The way to provide 100% secure, portable and inflation indexed pensions to all Canadian workers is to increase CPP and other income supports for older people. The Canadian Labour Congress is calling for a doubling of CPP and an increase in the Guaranteed Income supplement. While this is not enough as CPP should be more than doubled and the Old Age Supplement increased considerably as well, it is a good start nonetheless.
    The ultimate goal should be to replace almost all private pensions with public ones.

  • And meanwhile? Admin staff members and faculty members at our universities depend critically on their university pension funds and pension plans. We can’t afford to ignore these funds/plans while we wait for the day when private pensions will be replaced by public ones. And we can’t afford simply to ignore the current round of pension fund governance reforms. This is the time to act. The window will close rapidly.

    I would suggest a two-pronged approach: keep fighting for CPP improvements and, at the same time, work hard for postsecondary (and other) private pension protection. (We might also ask just what makes Canadian postsecondary pensions “private”; they are paid for by taxpayers and student tuition fees via employee and employer contributions.)

    Progressive economists and lawyers (USW, CAW, CUPE, OCUFA, etc.) would be doing their members a great service by acting now, while the iron is hot, to make tested and reasoned recommendations to ensure that we are not left behind. From a purely academic point of view, the questions of postsecondary pension fund consolidation and pension fund oversight and management are interesting ones.

  • Actually the third prong of the CLC program is to have pension insurance for private plans facing immediate problems which covers off your “ and meanwhile“point, I think.
    Another way to support all retirees immediately would be to increase OAS substantially. As well, adding a lump sum base amount to CPP immediately, paid for by the federal government and not based on contributions, would support workers having retired from the Canadian labour force. (Just a thought. This is not how CPP currently works). Both measures would also support the many people with private savings in RRSPs who have lost much of their retirement nest egg.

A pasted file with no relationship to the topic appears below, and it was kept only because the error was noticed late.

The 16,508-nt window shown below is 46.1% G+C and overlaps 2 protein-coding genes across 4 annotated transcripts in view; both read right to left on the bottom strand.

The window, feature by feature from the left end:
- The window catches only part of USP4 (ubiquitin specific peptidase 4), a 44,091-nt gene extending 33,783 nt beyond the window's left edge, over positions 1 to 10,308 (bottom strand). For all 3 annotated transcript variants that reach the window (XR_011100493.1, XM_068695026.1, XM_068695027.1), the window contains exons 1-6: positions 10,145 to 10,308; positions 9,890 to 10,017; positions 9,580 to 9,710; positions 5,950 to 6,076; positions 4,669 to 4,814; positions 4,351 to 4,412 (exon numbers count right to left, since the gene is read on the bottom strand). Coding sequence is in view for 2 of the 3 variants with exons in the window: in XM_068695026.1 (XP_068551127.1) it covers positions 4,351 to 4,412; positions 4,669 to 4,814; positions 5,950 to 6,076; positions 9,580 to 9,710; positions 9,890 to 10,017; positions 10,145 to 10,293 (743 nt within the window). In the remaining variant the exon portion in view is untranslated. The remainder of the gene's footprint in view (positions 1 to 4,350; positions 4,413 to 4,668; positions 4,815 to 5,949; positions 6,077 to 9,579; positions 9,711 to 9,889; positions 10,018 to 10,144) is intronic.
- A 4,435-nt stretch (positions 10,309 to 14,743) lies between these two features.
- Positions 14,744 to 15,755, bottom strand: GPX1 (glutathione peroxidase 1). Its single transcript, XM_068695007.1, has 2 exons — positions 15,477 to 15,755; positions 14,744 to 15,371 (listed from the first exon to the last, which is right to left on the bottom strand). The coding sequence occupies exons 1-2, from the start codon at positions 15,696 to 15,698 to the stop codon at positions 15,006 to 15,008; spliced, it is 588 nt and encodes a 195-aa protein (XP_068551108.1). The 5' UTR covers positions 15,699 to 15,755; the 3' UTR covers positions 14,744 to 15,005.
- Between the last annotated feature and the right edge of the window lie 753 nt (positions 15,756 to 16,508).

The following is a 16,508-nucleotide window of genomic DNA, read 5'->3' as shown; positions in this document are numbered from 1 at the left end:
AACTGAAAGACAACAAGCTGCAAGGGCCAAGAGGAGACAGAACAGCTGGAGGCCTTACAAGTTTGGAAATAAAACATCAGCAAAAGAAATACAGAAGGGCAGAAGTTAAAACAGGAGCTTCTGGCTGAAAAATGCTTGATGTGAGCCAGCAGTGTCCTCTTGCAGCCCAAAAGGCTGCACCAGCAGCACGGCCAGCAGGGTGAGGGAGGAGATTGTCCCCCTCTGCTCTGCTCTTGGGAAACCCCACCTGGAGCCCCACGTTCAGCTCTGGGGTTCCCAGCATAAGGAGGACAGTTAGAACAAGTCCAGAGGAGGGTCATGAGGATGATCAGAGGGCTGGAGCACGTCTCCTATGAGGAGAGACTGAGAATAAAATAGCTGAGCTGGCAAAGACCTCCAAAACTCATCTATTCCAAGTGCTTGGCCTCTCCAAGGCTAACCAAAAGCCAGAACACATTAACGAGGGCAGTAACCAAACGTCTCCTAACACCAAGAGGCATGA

With regards to CPP, a boost in benefits would also alleviate many solvability issues of private pensions since many, if not most, private pension plans are integrated with CPP.

  • We can act locally, provincially and federally on pension protection and goverance and that’s what we should do, until such time as Parliament adopts the CLC program.

  • Shouldnt peoples cost of living be falling after the greatest rescession worldwide since the great depression? Cost of living should not be a problem for anyone if Inflation is reported & measured correctly, if to accurately report our GDP. However Inflation is not reported & measured correctly.

    I have Three simple questions for this site, Im very confused if inflation rreports are accurate.

    College should not be so expensive. It’s the biggest recession since the Great Depression. How could college prices go up???

    HealthCare should not be so expensive. It’s the biggest recession since the Great Depression. How could prices go up?

    Commodities should not be so expensive. It’s the biggest recession since the Great Depression. How could commodity prices go up?

    Maybe its because I’m from BC and have a liberal government.

    We already have stagflation and inflationary forces sre starting too win out

  • A correction in the last sentence of my November 20 comment, second to last line: “solvability“ should read “solvency“. The french word is `solvabilité“ and I had just been doing work in french and had the wrong word stuck in my mind.